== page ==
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Iranian parliament's commission approves plan to suspend implementation of Additional Protocol

Xinhua | Updated: 2020-06-24 11:04

FILE PHOTO: An Iranian flag flutters in front of the International Atomic Energy Agency (IAEA) headquarters in Vienna, Austria, September 9, 2019. [Photo/Agencies]

TEHRAN - The National Security and Foreign Policy Commission of Iran's Parliament on Tuesday approved a plan to stop Iran's "voluntary" implementation of the Additional Protocol to the Non-Proliferation Treaty (NPT), semi-official Fars news agency reported.

"Stopping implementation of the Additional Protocol, which was approved at the meeting of the parliament's commission this afternoon (on Tuesday), can also affect the future of the Iranian nuclear deal," Sara Fallahi, a member of the National Security and Foreign Policy Commission of the Parliament, told Fars.

In a reaction to the recent approval of an anti-Iran resolution by the International Atomic Energy Agency (IAEA), the Iranian Parliament has urged the government to reconsider the implementation of the Additional Protocol.

The IAEA's 35-nation board of governors passed a resolution on Friday, calling on Iran to cooperate fully with it and let the agency access two locations inside the country.

The board "calls on Iran to fully cooperate with the agency and satisfy the agency's requests without any further delay, including by providing prompt access to the locations specified by the agency," according to the text of the resolution submitted by France, Germany and Britain and adopted by a vote of 25 to two with seven abstentions, the IAEA said on its website.

By Tuesday vote of the Parliament's commision to the withdrawal of Iran from implementation of the Additional Protocol, the Iranian Parliament gets one step closer to the final approval of the plan, which if ratified will oblige the government of President Hassan Rouhani to drop the commitments concerning the protocol.

Under the Iranian 2015 nuclear deal, also known as the JCPOA, signed by Iran and the six world powers, including the United States, the Additional Protocol allows UN inspectors from the IAEA to carry out more intrusive inspections of Iran's nuclear program.

Earlier on Tuesday, the National Security and Foreign Policy Commission of Iran's Parliament in a statement condemned the recent anti-Iran resolution of the IAEA as "politicized and unprofessional."

"Over the past years, Iran has been more cooperative with the IAEA than other member states," said the Iranian parliament's statement.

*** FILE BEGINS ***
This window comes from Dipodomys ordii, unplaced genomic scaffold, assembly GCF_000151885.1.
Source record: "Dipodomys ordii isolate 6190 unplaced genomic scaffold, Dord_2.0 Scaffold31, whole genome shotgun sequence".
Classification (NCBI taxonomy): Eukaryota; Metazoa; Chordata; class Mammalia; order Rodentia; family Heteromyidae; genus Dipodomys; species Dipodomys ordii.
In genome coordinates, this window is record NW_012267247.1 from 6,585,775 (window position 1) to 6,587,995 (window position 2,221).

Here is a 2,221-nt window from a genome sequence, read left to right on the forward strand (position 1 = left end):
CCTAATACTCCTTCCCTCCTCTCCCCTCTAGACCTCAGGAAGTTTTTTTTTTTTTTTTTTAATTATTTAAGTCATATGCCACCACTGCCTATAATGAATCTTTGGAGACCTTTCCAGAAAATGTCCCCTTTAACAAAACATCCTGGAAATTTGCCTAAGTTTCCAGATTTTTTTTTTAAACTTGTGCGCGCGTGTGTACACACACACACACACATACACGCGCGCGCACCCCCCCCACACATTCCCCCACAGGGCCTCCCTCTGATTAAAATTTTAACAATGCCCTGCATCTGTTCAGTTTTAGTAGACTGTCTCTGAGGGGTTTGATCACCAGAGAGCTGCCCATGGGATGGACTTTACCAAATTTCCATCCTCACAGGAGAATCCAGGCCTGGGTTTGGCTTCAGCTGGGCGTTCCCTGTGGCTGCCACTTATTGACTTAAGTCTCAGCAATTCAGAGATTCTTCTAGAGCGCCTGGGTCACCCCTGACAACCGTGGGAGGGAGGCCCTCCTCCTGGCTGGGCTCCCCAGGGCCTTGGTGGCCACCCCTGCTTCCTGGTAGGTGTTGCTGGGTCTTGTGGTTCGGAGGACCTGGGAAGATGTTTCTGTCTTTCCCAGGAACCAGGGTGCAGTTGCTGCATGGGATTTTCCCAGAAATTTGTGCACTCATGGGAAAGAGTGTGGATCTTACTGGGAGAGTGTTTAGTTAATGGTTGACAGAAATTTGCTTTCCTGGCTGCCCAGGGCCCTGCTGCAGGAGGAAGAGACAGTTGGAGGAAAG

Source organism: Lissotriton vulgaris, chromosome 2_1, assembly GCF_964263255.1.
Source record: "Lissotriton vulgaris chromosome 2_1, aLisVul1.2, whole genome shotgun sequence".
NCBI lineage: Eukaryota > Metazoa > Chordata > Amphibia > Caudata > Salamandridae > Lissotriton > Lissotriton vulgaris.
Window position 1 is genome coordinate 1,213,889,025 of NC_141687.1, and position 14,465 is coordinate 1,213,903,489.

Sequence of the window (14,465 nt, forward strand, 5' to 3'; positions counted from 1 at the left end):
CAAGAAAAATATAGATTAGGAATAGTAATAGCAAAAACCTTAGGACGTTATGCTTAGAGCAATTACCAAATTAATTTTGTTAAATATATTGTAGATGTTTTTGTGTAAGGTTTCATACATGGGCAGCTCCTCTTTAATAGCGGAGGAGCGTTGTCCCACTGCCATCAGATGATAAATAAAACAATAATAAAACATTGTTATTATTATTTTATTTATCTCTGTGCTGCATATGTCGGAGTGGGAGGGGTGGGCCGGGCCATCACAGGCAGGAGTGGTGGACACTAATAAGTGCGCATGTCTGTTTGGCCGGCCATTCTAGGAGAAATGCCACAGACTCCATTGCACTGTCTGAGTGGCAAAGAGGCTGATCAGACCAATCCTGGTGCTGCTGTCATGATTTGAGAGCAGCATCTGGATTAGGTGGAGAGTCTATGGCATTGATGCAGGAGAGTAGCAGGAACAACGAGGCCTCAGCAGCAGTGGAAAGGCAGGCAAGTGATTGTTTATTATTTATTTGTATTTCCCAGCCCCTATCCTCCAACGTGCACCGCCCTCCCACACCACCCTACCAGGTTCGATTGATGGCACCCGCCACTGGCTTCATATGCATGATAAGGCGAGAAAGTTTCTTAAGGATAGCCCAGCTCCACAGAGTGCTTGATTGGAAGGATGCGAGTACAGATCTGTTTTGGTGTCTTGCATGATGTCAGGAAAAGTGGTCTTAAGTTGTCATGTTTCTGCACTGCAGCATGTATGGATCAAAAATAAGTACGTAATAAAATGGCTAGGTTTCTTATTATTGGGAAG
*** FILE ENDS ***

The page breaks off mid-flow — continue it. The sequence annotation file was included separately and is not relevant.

However, "the IAEA adopted the anti-Iran resolution under the political and unprofessional pressures of the United States and its allies," it said.

The statement noted that the IAEA has adopted the resolution based on the allegations by the Israeli intelligence service.

"It is for the world to know if Iran gives positive response to the IAEA demand, which is based on the alleged intelligence, to access (the locations inside Iran), it will help create a wrong attitude towards other states," it added.

Iran will not allow the international institutions to be used as instruments by the United States and its allies to threaten the country's sovereignty, the statement stressed.

Iran's permanent representative to international organizations in Vienna, Kazem Gharibabadi, on Friday slammed the IAEA for adopting a resolution against Tehran, saying that "adoption of this resolution will neither encourage Iran to grant access to the Agency based on fabricated and unfounded allegations nor will it force Iran to come down from its principal positions."

"Iran will take appropriate action in response, the repercussions of which would be upon the sponsors of this resolution," said Gharibabadi.

After the US withdrawal from the JCPOA in May 2018, Iran began to gradually reduce its commitments under the pact to retaliate Washington's departure and to respond to Europeans' "failure to honor their commitments."

On January 5, Iran took a fifth and last step in reducing its commitments and said it would no longer observe any operational limitations on its nuclear program concerning the capacity and level of uranium enrichment, as well as the volume of stockpiled uranium or research and development.

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